A recent visit to Moscow by the head of Iran’s Quds paramilitary force was in violation of a UN travel ban, the State Department has said. The ban is imposed due to worries about Tehran’s nuclear and ballistic missile programs. [New York Times’ Michael R. Gordon]


Afghan officials will visit Pakistan today to discuss the restarting of peace talks with the Afghan Taliban, said Pakistan’s national security adviser, in the wake of a string of Taliban attacks on Kabul. [Reuters]

“Four steps to Afghan reconciliation.” Stephen J. Hadley and Andrew Wilder present a strategy for Afghanistan, calling on the government to take advantage of recent developments and to urge “the Taliban to leave the insurgency and reconcile.” [Washington Post]


Egypt’s ISIS affiliate claims to have beheaded a Croatian hostage who was kidnapped on the outskirts of Cairo last month; if confirmed, it would be the first time the group had detained and killed a foreigner during two years of activity, reports Kareem Fahim. [New York Times]

Boko Haram’s leader has been wounded and replaced, the president of Chad announced on state radio yesterday. Abubakar Shekau is said to have ceded control to another militant known as Mahamoud Daoud. [New York Times’ Rick Gladstone]

The NSA has used its bulk domestic phone records program to look for groups other than al-Qaeda and its allies, including Iranian government operatives and “associated terrorist organizations,” according to a document obtained by the New York Times, reports Charlie Savage.

CIA Director John Brennan never sent a draft apology letter to Sens Dianne Feinstein and Saxby Chambliss in which he admitted the CIA’s penetration of the computer network used in the review of the agency’s enhanced interrogation program. Jason Leopold provides further details at VICE News. The draft letters are among over 300 pages of documents VICE News obtained through a FOIA request filed against the CIA.

Hillary Clinton’s private email server was handed over to the FBI late yesterday from a private data center in New Jersey, according to a lawyer familiar with the situation. [Washington Post’s Tom Hamburger and Karen Tumulty]  Clinton’s presidential campaign has hit back at new concerns that classified emails were received on her personal email account while in office, describing the assertions as “misinformation” and “nonsense.” [The Hill’s Julian Hattem]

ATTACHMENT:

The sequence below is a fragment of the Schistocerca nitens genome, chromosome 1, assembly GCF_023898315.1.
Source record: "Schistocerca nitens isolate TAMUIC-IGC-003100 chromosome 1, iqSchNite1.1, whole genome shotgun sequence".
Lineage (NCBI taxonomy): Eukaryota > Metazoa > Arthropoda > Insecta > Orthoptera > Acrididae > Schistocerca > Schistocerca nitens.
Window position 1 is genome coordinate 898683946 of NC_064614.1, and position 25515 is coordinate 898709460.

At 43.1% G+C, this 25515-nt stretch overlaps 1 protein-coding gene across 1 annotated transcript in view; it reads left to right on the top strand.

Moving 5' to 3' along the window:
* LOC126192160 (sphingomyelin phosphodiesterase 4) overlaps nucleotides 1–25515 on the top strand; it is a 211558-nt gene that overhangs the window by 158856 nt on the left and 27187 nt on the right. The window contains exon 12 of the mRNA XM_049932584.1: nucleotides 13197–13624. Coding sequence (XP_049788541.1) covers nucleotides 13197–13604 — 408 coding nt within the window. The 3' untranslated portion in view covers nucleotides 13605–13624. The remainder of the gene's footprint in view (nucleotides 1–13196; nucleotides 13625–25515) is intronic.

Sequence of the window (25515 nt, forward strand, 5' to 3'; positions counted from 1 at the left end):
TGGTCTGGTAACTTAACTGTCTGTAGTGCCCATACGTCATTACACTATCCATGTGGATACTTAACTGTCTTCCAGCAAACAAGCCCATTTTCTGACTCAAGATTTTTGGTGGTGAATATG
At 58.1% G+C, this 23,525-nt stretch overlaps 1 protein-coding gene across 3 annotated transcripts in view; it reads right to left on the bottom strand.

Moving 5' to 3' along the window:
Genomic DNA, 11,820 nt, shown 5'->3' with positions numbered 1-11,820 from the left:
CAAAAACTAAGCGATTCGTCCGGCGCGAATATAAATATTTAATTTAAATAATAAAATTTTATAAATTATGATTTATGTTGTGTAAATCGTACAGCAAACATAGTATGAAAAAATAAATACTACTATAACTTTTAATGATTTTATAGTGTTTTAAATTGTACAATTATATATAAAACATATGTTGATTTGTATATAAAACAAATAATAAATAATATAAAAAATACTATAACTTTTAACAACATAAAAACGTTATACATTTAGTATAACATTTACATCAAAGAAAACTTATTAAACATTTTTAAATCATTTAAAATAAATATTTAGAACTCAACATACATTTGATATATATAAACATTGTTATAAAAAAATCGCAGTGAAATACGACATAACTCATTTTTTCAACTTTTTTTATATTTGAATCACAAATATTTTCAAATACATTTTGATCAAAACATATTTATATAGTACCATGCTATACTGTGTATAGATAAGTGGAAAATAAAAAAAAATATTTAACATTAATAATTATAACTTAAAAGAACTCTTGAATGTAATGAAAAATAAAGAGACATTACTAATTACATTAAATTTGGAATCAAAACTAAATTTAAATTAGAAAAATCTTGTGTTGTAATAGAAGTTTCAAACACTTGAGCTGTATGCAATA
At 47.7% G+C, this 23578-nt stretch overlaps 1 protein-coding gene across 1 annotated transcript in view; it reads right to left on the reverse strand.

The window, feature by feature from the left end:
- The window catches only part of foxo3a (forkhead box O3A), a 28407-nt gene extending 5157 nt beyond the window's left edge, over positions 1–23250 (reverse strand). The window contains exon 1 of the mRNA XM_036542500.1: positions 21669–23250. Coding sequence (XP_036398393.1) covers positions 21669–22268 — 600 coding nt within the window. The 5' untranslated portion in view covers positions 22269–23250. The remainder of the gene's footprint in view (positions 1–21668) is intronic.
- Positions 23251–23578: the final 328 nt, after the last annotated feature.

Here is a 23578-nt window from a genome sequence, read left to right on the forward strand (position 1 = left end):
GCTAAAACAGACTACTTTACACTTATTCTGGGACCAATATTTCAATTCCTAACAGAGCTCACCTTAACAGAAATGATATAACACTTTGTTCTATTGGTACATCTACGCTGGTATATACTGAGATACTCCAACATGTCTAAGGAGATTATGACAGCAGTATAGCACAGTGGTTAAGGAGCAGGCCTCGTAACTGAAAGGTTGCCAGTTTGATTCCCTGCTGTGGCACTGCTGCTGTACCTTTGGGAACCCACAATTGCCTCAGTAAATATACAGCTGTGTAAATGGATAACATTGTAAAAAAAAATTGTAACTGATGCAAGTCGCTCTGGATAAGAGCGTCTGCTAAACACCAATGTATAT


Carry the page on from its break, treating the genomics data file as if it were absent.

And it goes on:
UN Secretary General Ban Ki-moon has removed the head of the UN peacekeeping mission in Central African Republic following recurrent reports of sexual exploitation and abuse by UN forces in the country. [UN News Centre; Washington Post’s Karen DeYoung]

The Washington Post editorial board accuses the US of being “complacent and lazy” in its response to recent cyberattacks.

Updated requirements for new US Army handguns may challenge the prohibition in international law of “expanding” or hollow point ammunition in war. Deane-Peter Baker proides further details at Real Clear Defense.

President Obama “never sought to close Guantánamo in any meaningful sense but rather wanted to relocate it to a less symbolically upsetting location,” writes Glenn Greenwald, arguing that the “camp’s defining evil” of indefinite detention has in fact been strengthened. [The Intercept]

Swedish prosecutors are dropping three cases against WikiLeaks founder Julian Assange due to the statute of limitations but will continue their investigation into an allegation of rape in 2010. [Reuters]

North Korea appears to be developing its uranium capacity, a move which may be aimed at expanding the country’s nuclear weapons stockpile, according to an American nuclear expert. [Reuters]